October 13, 2011 in Washington Voices

Raising a flagpole, saving a life

Scouting and education change boy’s life
By The Spokesman-Review
 

Chris Bailey, a student at the Mead Educational Alternative Division High School and a member of Boy Scout Troop 288 at St. Joseph’s Catholic Church in Colbert, wanted to give back to his school, his community and to others who believed in him.

About six months ago, as part of his Eagle Scout project, Bailey decided his school needed a flagpole. It has not had one in its 20 years as a school. “Every public school should have a flagpole. I’m patriotic and I wanted to give them something in return,” he said.

But his story is not just about getting his Eagle Scout rank; it’s about how he’s turned around his life and gained a future, a family and a chance at life.

When Bailey was 13 and living in Portland, he went searching for a place where he belonged.

“My dad was never around and my mom had her own problems,” he said.

He ended up with the wrong crowd, a gang in northeast Portland, where he got into drug trafficking and moving guns.

“Other kids were there for their next high, I was there to make money. I thought I was living the star life,” he said.

Bailey’s family saw a need for change. In the summer of 2009, his grandfather invited him to teach BMX racing to kids at Camp Cowles at Diamond Lake, where he was introduced to Boy Scouts. “I wasn’t heavy on the Scouting part,” he said.

Eventually, his parents split up and Bailey, his mom and his brother and sister moved to Walla Walla. But, the gang wasn’t ready for Bailey to move on. They found him on Facebook and five members followed him to his new home. “It’s blood in to get in and killed to get out; most don’t get out without getting killed. I got lucky,” he said. He was beat up, but promised he would never reveal their identity and that was the last he heard or saw of them.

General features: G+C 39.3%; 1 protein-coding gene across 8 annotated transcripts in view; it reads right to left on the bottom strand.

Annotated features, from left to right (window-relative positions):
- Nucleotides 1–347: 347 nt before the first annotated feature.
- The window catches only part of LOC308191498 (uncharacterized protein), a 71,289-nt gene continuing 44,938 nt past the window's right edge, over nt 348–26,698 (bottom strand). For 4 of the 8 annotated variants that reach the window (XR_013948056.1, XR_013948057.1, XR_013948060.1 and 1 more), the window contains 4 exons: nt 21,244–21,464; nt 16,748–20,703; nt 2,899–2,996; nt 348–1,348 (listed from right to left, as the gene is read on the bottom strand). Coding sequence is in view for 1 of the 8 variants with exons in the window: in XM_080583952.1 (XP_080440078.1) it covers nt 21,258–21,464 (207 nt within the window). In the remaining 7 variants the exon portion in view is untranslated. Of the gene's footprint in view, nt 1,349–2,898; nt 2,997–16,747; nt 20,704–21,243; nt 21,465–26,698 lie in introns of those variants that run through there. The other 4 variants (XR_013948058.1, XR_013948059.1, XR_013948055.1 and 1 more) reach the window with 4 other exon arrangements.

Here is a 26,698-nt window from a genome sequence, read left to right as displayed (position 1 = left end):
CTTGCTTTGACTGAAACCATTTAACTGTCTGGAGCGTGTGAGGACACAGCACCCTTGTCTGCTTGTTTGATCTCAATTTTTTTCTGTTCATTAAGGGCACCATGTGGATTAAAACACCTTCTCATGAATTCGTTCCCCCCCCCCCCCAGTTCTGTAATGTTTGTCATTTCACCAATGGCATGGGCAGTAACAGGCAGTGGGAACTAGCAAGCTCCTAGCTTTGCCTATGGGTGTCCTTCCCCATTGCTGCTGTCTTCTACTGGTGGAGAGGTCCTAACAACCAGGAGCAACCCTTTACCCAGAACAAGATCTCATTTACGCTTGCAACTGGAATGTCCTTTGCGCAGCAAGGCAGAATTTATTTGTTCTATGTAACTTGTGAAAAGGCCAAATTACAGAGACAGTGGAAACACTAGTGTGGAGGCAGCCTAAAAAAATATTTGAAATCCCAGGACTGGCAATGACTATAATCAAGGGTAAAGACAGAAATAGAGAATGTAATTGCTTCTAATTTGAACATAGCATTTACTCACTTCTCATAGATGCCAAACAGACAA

Bailey could see a future in Scouting and kept going back to Camp Cowles, where he met his boss and scoutmaster Ed Rosell.

“We spent a ton of time together. He just started becoming more and more like a dad,” Bailey said.

Rosell gave him confidence not only in Scouting, but also in himself. Rosell also gave Bailey a home when he moved in with him in August 2010.

“I knew I could help him. He’s a good kid. He needed to know he was a good kid,” Rosell said.

Rosell made it clear when he moved in with him that he would go to school. Bailey took online classes through the Insight program, but his coursework lasted less than a semester.

“I couldn’t do it by myself,” he said. Then, he interviewed with M.E.A.D. “It woke me up; this is what I need to be doing.”

“M.E.A.D. clicked for him; it was his last chance. Chris wouldn’t be the same kid he is today,” Rosell said.

Bailey said that he’s learned from his mistakes. The flagpole was a gift to his school and an opportunity for Bailey to earn the Eagle Scout rank. He held a car wash to raise funds for the project and was able to get all materials, including the cement and landscaping donated and also coordinated help from his troop, family and friends to put in the flagpole and landscape the courtyard of the school.

“I feel that I gave back to the community that helped me, and I couldn’t have done it without them. I’m glad that I get to do this,” Bailey said.

Curtiss Barville, Bailey’s adviser, said he’s cheerful, engaging, a good student and reliable.

“Chris seems to like a good challenge. That’s nice to see. Chris saw a need. It meant a lot to him and it gives him an opportunity to teach students,” he said.

Bruce Olgard, principal of alternative education programs in the Mead School District, said, “We had a heart to heart about what I expected. I don’t know if it was the time of year or the talk we had, but he got it (the flagpole) done in three weeks. All of the sudden things started happening. Most every student wants to be proud of their school. When somebody does something like Chris’ project, it’s a motivator. It’s modeling for other students.”

Bailey said his journey has just begun, and it’s his responsibility to give back. “You want to live life where you can look back and realize that you’ve lived life the way that life was meant to be lived and you don’t regret your decisions,” he said.

Rainey Coffin can be reached at (509) 927-2166 or via email at raineyc@spokesman.com.


Thoughts and opinions on this story? Click here to comment >>

Get stories like this in a free daily email